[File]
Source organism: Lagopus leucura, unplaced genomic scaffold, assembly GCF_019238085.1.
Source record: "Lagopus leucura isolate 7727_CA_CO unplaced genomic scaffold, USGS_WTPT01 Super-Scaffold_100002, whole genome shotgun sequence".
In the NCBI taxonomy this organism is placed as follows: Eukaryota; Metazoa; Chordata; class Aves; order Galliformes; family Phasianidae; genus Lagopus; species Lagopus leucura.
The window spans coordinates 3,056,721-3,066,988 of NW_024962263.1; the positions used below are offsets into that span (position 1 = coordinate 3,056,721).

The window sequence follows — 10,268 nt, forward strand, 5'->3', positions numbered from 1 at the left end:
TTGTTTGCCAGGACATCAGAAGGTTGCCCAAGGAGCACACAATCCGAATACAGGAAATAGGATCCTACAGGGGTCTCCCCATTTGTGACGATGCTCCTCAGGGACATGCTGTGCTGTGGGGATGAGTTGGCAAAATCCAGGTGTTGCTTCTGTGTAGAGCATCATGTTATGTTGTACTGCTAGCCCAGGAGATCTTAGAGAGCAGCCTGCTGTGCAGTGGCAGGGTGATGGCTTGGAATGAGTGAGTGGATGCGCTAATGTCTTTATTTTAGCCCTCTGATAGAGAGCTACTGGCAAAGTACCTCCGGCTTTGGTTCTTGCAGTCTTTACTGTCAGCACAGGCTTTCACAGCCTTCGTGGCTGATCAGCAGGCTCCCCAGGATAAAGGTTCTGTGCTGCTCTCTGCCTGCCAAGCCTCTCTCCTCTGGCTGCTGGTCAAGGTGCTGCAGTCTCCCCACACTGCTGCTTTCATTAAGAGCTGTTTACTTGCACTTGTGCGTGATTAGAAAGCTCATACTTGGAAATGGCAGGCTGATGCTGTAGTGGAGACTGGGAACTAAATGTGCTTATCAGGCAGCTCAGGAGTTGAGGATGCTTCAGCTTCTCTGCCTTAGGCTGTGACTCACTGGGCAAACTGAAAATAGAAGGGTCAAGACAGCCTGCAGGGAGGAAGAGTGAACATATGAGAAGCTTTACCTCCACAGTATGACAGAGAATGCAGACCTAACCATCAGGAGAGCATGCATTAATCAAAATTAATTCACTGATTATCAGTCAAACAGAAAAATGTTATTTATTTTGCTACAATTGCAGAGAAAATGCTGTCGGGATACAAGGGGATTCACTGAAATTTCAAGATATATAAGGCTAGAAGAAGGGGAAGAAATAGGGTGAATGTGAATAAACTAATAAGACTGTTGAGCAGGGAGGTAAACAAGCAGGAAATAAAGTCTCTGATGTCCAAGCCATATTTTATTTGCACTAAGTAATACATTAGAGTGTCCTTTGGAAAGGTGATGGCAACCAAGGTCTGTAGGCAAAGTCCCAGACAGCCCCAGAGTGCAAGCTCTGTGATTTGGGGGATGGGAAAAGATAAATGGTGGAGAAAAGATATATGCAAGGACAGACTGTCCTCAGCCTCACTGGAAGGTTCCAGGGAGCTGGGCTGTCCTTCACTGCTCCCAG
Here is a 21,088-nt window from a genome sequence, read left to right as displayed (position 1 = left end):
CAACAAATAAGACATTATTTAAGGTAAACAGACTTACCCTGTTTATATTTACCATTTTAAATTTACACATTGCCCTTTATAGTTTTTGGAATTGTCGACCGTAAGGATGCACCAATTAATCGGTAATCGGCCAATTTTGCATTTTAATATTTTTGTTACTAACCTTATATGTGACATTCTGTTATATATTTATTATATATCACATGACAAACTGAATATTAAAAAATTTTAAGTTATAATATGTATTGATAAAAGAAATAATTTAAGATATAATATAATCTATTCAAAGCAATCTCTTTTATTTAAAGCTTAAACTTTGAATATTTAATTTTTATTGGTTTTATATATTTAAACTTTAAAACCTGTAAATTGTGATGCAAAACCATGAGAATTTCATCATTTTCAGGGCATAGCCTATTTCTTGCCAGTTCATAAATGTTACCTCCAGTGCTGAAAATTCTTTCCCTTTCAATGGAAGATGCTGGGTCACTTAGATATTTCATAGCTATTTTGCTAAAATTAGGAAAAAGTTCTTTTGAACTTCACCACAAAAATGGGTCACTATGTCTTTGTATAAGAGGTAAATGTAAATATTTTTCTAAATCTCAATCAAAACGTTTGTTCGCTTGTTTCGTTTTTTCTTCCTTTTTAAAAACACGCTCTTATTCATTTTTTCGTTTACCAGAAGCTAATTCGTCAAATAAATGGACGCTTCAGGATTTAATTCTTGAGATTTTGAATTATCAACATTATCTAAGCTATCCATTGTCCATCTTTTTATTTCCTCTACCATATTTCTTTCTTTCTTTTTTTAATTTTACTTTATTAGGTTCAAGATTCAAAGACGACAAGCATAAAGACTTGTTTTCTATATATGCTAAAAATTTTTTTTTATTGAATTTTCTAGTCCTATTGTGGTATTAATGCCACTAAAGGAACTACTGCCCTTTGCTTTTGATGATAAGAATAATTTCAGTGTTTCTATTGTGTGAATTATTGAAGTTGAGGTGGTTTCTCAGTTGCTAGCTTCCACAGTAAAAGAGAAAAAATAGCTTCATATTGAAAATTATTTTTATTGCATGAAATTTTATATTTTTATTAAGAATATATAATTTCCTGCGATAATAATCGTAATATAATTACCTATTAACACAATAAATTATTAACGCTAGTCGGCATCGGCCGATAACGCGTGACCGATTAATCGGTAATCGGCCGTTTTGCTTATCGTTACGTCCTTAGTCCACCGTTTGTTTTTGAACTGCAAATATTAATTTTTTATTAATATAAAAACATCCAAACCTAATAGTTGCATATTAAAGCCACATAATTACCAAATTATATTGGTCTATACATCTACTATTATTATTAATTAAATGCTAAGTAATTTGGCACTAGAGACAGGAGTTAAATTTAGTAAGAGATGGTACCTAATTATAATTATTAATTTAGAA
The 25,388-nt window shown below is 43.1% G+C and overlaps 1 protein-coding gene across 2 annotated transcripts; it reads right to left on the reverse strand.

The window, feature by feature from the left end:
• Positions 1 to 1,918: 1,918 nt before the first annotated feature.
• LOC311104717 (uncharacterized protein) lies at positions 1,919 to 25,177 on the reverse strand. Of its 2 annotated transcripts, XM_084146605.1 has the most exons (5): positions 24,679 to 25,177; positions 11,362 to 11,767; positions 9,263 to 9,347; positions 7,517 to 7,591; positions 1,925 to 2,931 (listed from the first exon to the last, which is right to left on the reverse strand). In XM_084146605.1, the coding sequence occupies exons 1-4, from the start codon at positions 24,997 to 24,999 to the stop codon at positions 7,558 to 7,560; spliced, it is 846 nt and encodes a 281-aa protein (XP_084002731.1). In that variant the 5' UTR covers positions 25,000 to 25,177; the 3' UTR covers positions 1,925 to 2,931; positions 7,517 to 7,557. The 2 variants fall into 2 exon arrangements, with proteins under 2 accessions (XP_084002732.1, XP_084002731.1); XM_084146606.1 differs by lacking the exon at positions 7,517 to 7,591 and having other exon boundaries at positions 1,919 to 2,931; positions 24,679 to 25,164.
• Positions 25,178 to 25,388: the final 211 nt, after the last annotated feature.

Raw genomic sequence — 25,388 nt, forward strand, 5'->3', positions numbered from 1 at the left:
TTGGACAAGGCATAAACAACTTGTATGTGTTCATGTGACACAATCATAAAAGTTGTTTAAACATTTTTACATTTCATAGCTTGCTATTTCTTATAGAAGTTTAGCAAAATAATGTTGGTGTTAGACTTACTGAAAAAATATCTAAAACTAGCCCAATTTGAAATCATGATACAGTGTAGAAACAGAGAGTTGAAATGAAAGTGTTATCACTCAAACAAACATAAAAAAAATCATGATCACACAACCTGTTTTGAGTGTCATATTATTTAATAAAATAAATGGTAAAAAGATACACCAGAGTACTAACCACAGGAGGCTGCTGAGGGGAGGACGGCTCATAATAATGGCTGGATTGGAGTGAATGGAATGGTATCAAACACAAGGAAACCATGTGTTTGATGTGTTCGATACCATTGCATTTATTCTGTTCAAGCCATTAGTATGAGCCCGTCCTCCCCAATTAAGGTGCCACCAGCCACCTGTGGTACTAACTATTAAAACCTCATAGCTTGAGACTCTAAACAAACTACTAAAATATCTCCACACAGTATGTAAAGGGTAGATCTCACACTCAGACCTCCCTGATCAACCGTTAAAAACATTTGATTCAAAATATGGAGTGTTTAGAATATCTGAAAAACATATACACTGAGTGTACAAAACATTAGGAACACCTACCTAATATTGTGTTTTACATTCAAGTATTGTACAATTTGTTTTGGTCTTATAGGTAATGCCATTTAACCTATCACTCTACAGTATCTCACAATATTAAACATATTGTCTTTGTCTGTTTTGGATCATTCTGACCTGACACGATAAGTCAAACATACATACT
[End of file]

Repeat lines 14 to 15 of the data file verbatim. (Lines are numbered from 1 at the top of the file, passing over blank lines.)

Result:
Raw genomic sequence — 25,388 nt, forward strand, 5'->3', positions numbered from 1 at the left:
TTGGACAAGGCATAAACAACTTGTATGTGTTCATGTGACACAATCATAAAAGTTGTTTAAACATTTTTACATTTCATAGCTTGCTATTTCTTATAGAAGTTTAGCAAAATAATGTTGGTGTTAGACTTACTGAAAAAATATCTAAAACTAGCCCAATTTGAAATCATGATACAGTGTAGAAACAGAGAGTTGAAATGAAAGTGTTATCACTCAAACAAACATAAAAAAAATCATGATCACACAACCTGTTTTGAGTGTCATATTATTTAATAAAATAAATGGTAAAAAGATACACCAGAGTACTAACCACAGGAGGCTGCTGAGGGGAGGACGGCTCATAATAATGGCTGGATTGGAGTGAATGGAATGGTATCAAACACAAGGAAACCATGTGTTTGATGTGTTCGATACCATTGCATTTATTCTGTTCAAGCCATTAGTATGAGCCCGTCCTCCCCAATTAAGGTGCCACCAGCCACCTGTGGTACTAACTATTAAAACCTCATAGCTTGAGACTCTAAACAAACTACTAAAATATCTCCACACAGTATGTAAAGGGTAGATCTCACACTCAGACCTCCCTGATCAACCGTTAAAAACATTTGATTCAAAATATGGAGTGTTTAGAATATCTGAAAAACATATACACTGAGTGTACAAAACATTAGGAACACCTACCTAATATTGTGTTTTACATTCAAGTATTGTACAATTTGTTTTGGTCTTATAGGTAATGCCATTTAACCTATCACTCTACAGTATCTCACAATATTAAACATATTGTCTTTGTCTGTTTTGGATCATTCTGACCTGACACGATAAGTCAAACATACATACT